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Does sitting silently with 100+ strangers in the middle of nowhere for 7 days sound like a vacation to you?  I don’t know if I was nuts out of my mind when I signed up, but it did indeed sound like the perfect getaway for this stressed out Telavivian.

From March 31 to April 6 I attended a Vipassana Retreat – a living meditation immersion, where from 5:30 am to 9:30 pm all time was devoted to sitting, standing, and walking meditation in the Theravada Buddhist tradition – conducted completely in noble silence.

I can say with certainty that attending this retreat (hosted by the incredible Tovana organization and led by Dharma teacher Christopher Titmuss) was one of the most moving experiences of my life.

For those who don’t know anything about Buddhism, I don’t want to go into detail here and risk boring or alienating you.  What I would like to do is share with you even a small bit of what the experience was like.

Buddhism in 10 words:

There is suffering, and there is an end to suffering.

The Buddhist teachings, known as the Dharma (Dhamma in Pali), spoke so clearly to me.  To even touch upon them in such brevity would be fruitless here.   They tell of a “middle path,” not one of religion and not one of secular life – away from both the comforts of blind faith and competitive addictive materialism.  The smallest summary – Buddhism is the most peace-loving and logical philosophy and practice I have ever encountered.  And I stress philosophy and practice.  Buddhism did not begin as a religion – it became one – probably contrary to what the historical Buddha would have wanted.  This is not to say that all the religious Buddhists today are in the wrong.  But I do want to communicate here is that you can be a good Jew, Christian, Muslim, or anything else, and still practice meditation, live by Buddhist ways.  Never did we speak of God.

The meditations, difficult as it is to sit on your ass for 8+ hours every day, frustrating as it is to hear yourself silently repeating over and over, “why the fuck am I here,” eventually become incredibly beautiful experiences.  I don’t think I have ever experienced such complete calm as I did then.  After a few days, your senses become heightened.  Smells, sounds, tastes – both within your body and without – become acutely fine-tuned.  Silence, a scary concept for busy city dwellers, becomes a beautiful, no, a precious commodity.

Calmness – however – is not the goal of meditation. Vipassana means insight.  If we can quiet all our voices, focus our minds, practice mindfulness, we then are in a position to really examine ourselves.  Before I started meditating, I thought that it would be easy or boring or simply a tactic at reducing stress.  Now I know it’s a difficult lifelong process.  It is a process of learning how to end suffering. Because we all suffer in varying degrees – from the drudgery of work, to the annoyances of family, to the very fiber of our social structure of making it, making it big, buying it all, impressing the neighbors, becoming famous, seeking out the finest pleasures, and reviling all that is ugly and painful.

Coming back to Tel Aviv was not as difficult as I had expected.  I believe this is because I learned to process fear differently.  I wasn’t dreading the drudgery.  I wasn’t scared of life after the calm.  But I also didn’t know how to share what I experienced.  I still don’t.  I live with my sister, a beautiful human being, who I believe is governed by a lot of anger and self doubt.  It would be highly unlikely that she would even want to begin to understand.  Some friends gave me wide eyed, “oh my god she’s gone off the deep end and joined a cult,” expressions while politely nodding.  Luckily, I found several groups to study and meditate with.  I have meditated twice every day (or more, on days I have meetings and classes) for a month.  For related reasons, but not ones altogether decided upon, I have not been eating any meat.  I have been sleeping more, and I have found that the life I had found to be exceptionally dull, painful, and hopeless at times (time spent with yoga, wine, food, friends, good books being the exception), was all of a sudden not only tolerable, but beautiful.  I wash dishes.  I clean the cat box.  I work at the computer.  And I am fine.  I do not suffer. As much. It is a process, after all.  And boy oh boy, does it take time and learning.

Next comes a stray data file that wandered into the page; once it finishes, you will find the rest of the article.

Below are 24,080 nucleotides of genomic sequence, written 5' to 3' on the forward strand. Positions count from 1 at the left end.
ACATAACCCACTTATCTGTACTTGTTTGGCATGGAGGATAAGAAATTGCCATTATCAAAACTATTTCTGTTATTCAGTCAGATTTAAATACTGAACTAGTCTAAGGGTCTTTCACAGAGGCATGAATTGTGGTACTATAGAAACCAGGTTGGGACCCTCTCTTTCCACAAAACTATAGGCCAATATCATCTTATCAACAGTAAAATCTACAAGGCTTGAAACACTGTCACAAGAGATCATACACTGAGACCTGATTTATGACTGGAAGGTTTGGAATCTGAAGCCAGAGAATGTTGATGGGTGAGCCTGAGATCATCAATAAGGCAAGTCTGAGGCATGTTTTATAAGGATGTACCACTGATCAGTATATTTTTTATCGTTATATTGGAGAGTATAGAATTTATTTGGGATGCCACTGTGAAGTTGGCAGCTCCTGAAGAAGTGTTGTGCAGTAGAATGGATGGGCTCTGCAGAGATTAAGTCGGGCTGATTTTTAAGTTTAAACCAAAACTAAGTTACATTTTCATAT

I am stopping now.  If you’d like to know more, please email me.  If you’re in Tel Aviv and want to come with me to Dharma talks and/or learn how to meditate, email me.  In all, dear readers of mine, please know that I am actually happier than I was.  There are those few moments in our busy lives when we can stop and put a finger down and say, “here, now, I am happy.”  I’m having more of those now than I’ve had in a long time.

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This is what arrived in my basket today

A little perspective to show you just how monstrous they are

Well, they're kind of pretty, in their own way

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Our own personal Proustian Madeleines.  In this case, an Italian sandwich.

If we’re attuned to it, I think we all have these moments daily. A smell we notice while walking down the street, a new food at a cafe, someone’s perfume, laundry, kitchen. And BOOM — you’re instantly transported into a memory.  Sometimes the memory is unclear for me — I can’t pinpoint it, but I can usually assign a time period or location.  Late high school.  Sometime at summer camp.  Ireland.

And sometimes, you know exactly where and when that trigger takes you. That happened to me at lunch yesterday.  I was trying to get some work done at the Loveat on Yehuda HaLevi (after having an awesome haircut at Tomer Reshef, I have to mention — best place in Tel Aviv for curly hair — bar none).  Lunch isn’t cheap at Loveat, but it’s vaguely organic there (perhaps just the coffee), and with the larger sandwiches, you get your choice of side dish — I had a cup of split pea soup — a real treat compared to what you get at most cafes.